E. San Juan, Jr. Balikbayang Mahal: Passages from Exile (Morrisville, NC: Lulu.com, 2007).
A book of translations, Balikbayang Mahal or Beloved Returnee is about making history in unexpected places. As dusk descends, for instance, on the Italian town of Punta Spartivento, the poet-exile is haunted by names of the dead — Juvy Magsino, Benjaline Hernandez, Eden Marcellana, Rafael Bangit, Alyce Claver. Or again, it is springtime in The Hague and memories of political detainees in Muntinlupa rise from the roof of the Christus Triumfator. The poet-exile remembers the Moslem insurgency in Mindanao as night falls in the land of the Pequot Indians. The poet-exile finds himself in unexpected places where he comes to grips with the gathering forces of history. Everywhere he goes, his country follows.
The 38 original poems, spanning more than five decades of creative labor, represent this journey. The book begins with a quiet poem called “Voyages.” A poem steeped in classical mythology, it starts with the memorable line, “To exile I ride on the bountiful surf.” Indeed, Balikbayang Mahal is about the transformations occasioned by passage into exile. These transformations are formal as well as political. If formal density and lyrical temper define the early poems in English like “Voyages,” long lines and everyday language mark the late poems in Filipino such as “Megamall sa Metro Manila” (Megamall in Metro Manila) and “Lagalag sa Makati” (Wanderlust in Makati). Taken together, these poems document not only the places, but also the languages that the poet-exile inhabits. To the poet-exile of Balikbayang Mahal, then, the vertigo of bilocation is a constant reality.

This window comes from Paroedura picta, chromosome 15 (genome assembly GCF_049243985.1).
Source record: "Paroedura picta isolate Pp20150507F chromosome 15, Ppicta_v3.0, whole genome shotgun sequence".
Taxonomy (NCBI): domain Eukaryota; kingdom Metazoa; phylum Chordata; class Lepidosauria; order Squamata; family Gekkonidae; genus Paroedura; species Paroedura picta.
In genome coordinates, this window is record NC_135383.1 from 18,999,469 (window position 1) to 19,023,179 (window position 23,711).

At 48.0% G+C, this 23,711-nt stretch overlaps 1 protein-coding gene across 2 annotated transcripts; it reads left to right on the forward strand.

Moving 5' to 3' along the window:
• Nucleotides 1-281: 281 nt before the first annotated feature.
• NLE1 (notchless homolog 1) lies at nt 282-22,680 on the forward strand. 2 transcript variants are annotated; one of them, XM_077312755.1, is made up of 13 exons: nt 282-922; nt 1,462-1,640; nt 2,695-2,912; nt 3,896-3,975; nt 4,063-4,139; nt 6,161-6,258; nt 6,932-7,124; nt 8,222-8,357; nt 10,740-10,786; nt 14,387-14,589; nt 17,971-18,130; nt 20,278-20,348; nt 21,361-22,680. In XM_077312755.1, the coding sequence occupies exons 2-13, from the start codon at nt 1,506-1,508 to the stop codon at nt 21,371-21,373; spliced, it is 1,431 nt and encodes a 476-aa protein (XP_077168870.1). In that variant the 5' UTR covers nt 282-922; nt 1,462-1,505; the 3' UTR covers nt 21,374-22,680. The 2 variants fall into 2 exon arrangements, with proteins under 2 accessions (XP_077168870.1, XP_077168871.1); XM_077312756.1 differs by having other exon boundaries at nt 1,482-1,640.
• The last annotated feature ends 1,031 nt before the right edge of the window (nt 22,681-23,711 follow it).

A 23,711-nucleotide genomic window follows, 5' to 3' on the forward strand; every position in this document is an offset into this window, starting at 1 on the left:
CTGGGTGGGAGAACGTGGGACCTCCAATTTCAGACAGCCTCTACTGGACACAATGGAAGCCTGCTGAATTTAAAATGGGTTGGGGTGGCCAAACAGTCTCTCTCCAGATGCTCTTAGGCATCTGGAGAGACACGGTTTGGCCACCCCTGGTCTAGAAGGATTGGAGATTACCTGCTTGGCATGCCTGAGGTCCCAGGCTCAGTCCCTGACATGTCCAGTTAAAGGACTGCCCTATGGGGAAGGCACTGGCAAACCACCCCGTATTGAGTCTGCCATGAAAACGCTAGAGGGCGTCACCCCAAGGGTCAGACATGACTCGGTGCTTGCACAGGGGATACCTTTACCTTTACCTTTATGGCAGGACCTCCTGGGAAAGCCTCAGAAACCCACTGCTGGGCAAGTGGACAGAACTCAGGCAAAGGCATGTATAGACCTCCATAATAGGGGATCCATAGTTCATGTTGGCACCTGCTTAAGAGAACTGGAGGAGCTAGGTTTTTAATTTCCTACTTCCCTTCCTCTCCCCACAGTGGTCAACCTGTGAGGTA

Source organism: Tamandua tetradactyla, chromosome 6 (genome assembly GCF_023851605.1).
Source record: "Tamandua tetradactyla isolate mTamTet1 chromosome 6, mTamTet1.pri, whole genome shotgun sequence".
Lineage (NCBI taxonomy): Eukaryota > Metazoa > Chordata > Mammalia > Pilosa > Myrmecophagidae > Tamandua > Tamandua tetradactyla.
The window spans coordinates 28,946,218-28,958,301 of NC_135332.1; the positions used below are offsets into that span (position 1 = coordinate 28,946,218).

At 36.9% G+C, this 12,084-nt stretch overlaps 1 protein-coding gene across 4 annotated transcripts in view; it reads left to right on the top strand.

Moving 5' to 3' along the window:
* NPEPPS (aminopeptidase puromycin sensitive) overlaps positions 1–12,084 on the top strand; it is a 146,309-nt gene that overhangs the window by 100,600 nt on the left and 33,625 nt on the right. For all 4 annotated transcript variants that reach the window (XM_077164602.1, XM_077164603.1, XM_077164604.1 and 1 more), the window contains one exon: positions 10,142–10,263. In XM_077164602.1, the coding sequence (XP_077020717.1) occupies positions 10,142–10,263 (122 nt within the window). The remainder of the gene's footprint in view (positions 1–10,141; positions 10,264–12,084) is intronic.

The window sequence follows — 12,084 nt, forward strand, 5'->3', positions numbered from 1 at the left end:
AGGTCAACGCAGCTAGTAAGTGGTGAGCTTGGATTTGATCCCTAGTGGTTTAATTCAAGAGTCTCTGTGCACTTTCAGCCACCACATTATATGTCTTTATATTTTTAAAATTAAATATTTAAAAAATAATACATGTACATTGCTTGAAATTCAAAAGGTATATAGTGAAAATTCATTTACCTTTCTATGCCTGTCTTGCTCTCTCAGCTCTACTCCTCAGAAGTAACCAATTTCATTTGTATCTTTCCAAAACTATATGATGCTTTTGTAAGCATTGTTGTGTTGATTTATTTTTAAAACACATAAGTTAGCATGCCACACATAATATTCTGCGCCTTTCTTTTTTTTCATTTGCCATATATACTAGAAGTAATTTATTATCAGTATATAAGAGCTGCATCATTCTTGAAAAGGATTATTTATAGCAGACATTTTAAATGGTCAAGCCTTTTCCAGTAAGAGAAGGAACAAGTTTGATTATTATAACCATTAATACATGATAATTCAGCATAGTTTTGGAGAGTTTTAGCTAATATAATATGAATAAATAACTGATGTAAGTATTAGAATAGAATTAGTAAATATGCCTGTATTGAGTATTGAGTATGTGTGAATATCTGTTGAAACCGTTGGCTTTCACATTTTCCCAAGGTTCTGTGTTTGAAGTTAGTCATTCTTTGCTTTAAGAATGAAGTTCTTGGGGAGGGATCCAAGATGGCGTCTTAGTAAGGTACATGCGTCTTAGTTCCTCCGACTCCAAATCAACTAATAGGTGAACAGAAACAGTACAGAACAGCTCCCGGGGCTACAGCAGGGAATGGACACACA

The African American thinker W.E.B. Du Bois has a similar concept; he calls it double-consciousness. The double-consciousness that an African American confronts for being not quite American and not quite Negro is the same enabling predicament that the poet-exile faces. That is, the poet-exile is of a particular country, but not fully from it because he lives elsewhere. For this poet-exile as for African Americans, all children of diaspora, the doubleness of location is the doubleness of consciousness. Implicit in this proposition is the intimate dialectic between place and consciousness; the historicity of consciousness informs the materiality of place.
Perhaps no other process captures this logic more than translation itself. The Oxford English Dictionary defines the term as the removal or conveyance from one person, place, or condition to another. And as the Latin origins of the term suggest, translation is transportation. To translate, in other words, is to transport. In Balikbayang Mahal the poet-exile transports the self from place to place and, accordingly, achieves the parallel transformation of consciousness. Thinking of America in Mindanao is, for this reason, not the same as thinking of Mindanao in America; the place shapes the production of consciousness.